Few players have had the instant success that Dan Uggla had with Florida after being taken ninth overall by the Marlins in 2005. The following season (2006), the former Arizona Diamondbacks farmhand hit. 282 in 154 games, with 60 extra base hits (27 HR) and 90 RBI. That production earned him an All-Star nomination and got him enough votes to finish third in NL Rookie of the Year voting. Uggla was a hitting machine for five years with the Marlins, hitting 154 homers, driving in 465 runs and logging a batting average of .263. He was also an All-Star in 2008 and won a Silver Slugger award in 2010.
14. RP Jared Burton – Cincinnati Reds, 2006
If not for a slew of varied injuries, workhorse long reliever and set-up man Jared Burton may have had a longer career. In 2006, the Oakland Athletics opted not to put him on their 40-man roster after he had a decent season with Midland of the Texas League. The Reds were able to pick him up in the Rule 5 at no. 8 and Burton would make his debut in early April, 2007. It wasn’t a great one (1/3 inning pitched, three walks), but over the course of a 2007 season interrupted by injuries and rehab stints in the minors, he pitched rather well for Cincinnati. Overall that first season Burton had a 4-2 record in 47 appearances, posting a 2.51 ERA and 36 strikeouts in 43 innings. Over five years in Cincinnati, Burton’s overall mark was 10-3 in 164 games with a 3.41 ERA and 143 Ks in 169 innings. Burton’s total WAR in those five years was also an impressive 2.5.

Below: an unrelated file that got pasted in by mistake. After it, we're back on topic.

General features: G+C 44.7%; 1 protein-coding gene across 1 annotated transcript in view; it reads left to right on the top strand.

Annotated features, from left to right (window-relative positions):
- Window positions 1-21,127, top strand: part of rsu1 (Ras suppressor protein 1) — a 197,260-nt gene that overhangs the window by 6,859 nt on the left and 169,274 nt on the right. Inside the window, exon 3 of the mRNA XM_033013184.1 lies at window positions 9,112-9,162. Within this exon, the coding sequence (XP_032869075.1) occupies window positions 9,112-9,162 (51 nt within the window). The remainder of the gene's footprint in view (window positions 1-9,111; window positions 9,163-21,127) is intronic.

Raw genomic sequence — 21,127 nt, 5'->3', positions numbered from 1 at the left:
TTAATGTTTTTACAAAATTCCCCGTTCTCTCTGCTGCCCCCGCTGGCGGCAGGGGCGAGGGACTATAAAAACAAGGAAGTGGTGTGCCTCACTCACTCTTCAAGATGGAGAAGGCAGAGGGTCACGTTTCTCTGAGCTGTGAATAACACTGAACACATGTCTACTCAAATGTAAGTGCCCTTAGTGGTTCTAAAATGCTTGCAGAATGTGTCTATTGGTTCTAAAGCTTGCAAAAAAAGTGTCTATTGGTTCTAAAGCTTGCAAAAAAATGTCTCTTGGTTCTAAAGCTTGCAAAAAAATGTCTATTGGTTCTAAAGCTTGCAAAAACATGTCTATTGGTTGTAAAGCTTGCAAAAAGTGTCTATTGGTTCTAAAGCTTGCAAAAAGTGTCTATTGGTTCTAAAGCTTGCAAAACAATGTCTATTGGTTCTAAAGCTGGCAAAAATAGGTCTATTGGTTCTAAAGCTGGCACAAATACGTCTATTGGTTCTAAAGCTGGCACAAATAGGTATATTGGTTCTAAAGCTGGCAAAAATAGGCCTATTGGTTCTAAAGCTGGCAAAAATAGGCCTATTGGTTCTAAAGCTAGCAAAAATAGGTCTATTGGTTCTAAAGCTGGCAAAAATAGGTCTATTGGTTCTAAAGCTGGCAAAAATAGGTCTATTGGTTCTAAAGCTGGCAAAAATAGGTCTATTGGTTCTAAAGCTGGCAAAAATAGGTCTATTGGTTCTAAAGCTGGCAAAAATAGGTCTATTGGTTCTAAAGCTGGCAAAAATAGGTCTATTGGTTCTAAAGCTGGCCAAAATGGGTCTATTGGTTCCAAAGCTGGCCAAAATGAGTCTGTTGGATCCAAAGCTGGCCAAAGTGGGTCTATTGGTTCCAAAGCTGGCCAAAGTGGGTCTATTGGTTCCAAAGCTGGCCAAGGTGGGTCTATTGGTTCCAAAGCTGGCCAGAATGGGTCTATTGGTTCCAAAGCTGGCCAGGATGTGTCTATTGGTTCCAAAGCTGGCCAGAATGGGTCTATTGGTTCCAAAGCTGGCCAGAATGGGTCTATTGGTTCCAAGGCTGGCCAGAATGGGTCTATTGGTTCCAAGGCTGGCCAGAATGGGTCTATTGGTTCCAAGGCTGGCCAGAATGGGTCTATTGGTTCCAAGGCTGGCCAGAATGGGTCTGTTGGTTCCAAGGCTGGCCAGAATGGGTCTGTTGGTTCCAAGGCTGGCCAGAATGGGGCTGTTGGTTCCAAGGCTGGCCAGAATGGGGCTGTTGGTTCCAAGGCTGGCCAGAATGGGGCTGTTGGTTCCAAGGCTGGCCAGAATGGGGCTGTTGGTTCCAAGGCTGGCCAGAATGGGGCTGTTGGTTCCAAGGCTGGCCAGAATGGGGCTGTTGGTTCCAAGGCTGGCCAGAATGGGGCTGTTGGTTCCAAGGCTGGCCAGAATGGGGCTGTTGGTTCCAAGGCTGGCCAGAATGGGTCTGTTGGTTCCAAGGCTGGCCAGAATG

13. OF Josh Hamilton – Chicago Cubs, 2006
Given his well-documented history of substance abuse and rehabilitation after being picked no. 1 overall in 1999, it was little wonder when the Tampa Bay Devil Rays left Josh Hamilton off their 40-man roster in 2006. If only they could have seen in a crystal ball what was to be. The Chicago Cubs, who picked him third in the 2006 Rule 5 draft, didn’t have foresight either, as they dealt him immediately for $100,000 cash to Cincinnati. He hit the hide off the ball for the Reds in 2007 spring training and in order to retain his rights, they had to keep him on the 25-man roster. In just 90 games for Cincinnati, Hamilton, who had taken an incredible eight years to reach the majors, hit .292 with 17 doubles, two triples, 19 homers and 47 RBI. The Reds, though, didn’t see all that potential and traded him in the 2007 off-season to Texas. It was there that he would be a five-time All-Star and AL MVP in 2010.
12. RP Joakim Soria – Kansas City Royals, 2006